Can we put ourselves in tomatoes’ shoes to see what happens when we internalize Zero? Let’s look at Zazen, one of the Zen meditation methods. Zazen is a sitting with prescribed rules.
Zazen rules (according to Sotoshu)
- Use a neat and clean room that is not too cold, not too warm, nor not too dark, not too bright
- Fold legs and hands and straighten your spine
- Keep your eyes slightly open – do not focus on any particular thing but keep everything in your field of vision
- Quietly make a deep exhalation and inhalation
- Do not concentrate on any particular object or control your thought
The rules above are just a part of the entire Zazen protocol. The protocol covers everything from how to maintain your surroundings, clothes and physical condition, to how to maintain your body (head, eyes, mouth, shoulders, abdomen, back, hands, legs etc) and mind during Zazen.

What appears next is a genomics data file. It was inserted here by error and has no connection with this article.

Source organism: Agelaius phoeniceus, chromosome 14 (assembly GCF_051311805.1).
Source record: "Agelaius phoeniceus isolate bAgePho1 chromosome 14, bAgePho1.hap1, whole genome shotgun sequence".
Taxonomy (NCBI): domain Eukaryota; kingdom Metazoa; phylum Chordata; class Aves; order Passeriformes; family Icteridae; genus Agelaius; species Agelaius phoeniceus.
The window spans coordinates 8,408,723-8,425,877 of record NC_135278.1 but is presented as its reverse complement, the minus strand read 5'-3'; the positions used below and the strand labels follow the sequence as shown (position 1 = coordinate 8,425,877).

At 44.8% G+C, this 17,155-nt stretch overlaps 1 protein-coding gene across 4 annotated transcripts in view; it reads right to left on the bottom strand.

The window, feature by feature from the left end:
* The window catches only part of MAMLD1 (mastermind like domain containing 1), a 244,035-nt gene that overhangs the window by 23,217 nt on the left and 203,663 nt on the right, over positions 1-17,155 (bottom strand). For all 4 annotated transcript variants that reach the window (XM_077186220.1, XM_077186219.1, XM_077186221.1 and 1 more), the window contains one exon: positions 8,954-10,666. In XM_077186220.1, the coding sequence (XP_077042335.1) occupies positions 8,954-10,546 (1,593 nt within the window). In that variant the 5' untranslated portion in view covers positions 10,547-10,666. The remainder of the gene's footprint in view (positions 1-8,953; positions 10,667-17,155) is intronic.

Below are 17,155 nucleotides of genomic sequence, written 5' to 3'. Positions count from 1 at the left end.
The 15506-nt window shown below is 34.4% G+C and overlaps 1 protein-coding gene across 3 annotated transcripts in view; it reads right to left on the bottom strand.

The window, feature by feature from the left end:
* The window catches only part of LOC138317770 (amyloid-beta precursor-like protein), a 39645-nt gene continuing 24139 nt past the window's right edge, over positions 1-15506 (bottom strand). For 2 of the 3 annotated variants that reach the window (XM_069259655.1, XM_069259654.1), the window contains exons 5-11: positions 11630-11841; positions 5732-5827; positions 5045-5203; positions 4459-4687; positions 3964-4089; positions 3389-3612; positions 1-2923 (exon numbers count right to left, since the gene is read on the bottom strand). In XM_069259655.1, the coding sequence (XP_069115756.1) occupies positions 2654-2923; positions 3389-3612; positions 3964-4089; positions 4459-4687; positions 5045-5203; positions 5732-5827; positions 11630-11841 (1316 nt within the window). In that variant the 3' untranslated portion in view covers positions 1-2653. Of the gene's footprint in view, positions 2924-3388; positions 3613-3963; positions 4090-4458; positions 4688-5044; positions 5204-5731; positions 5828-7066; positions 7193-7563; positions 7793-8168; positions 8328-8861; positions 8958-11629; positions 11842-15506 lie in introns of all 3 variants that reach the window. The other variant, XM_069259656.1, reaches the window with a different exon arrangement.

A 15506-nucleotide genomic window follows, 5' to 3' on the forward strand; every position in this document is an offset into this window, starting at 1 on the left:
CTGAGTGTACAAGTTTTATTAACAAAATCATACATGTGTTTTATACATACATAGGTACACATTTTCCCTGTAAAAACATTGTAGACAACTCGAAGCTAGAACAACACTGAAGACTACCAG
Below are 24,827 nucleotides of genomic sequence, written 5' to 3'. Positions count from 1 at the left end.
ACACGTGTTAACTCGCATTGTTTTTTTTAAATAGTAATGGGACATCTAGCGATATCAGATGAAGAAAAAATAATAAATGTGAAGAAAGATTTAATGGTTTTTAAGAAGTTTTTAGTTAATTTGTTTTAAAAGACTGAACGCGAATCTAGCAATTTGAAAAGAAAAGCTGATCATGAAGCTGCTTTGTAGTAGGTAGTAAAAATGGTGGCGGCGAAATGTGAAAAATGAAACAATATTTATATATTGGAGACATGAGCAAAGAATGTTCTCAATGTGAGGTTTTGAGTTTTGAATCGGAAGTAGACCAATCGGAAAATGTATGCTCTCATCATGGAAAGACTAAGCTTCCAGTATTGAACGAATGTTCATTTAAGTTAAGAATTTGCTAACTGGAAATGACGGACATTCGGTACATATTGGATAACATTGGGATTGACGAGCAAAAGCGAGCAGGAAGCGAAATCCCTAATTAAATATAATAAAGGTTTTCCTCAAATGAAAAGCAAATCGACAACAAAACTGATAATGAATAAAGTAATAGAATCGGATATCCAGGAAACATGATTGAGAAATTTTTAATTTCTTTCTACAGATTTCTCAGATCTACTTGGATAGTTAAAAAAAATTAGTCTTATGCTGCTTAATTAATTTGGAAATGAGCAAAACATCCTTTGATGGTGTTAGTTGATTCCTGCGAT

You can ask for a warning “Katsu!” using an “awakening stick” if you go off balance and become restless or sleepy.
Image “Zazen kai meeting” courtesy of Koufukuji
Just like the Nagata tomatoes that were denied an abundant supply of water and nutrients, people lose all kinds of external pleasures during Zazen.
Conceptual state of mind during Zazen
Through the Zazen training, you learn how to keep your optimal level of arousal for every part of your body and mind WITHOUT relying on any external intervention.
This state can also be called mindfulness.
Do you see that mind-FULL-ness is actually achieved by Zero? Here, mindfulness emerges exactly because there is zero external intervention. It’s an accomplishment of purely your own.
Buddhist practitioners attempt to achieve optimal arousal level literally with zero external stimulus. And the ultimate state is Nirvana.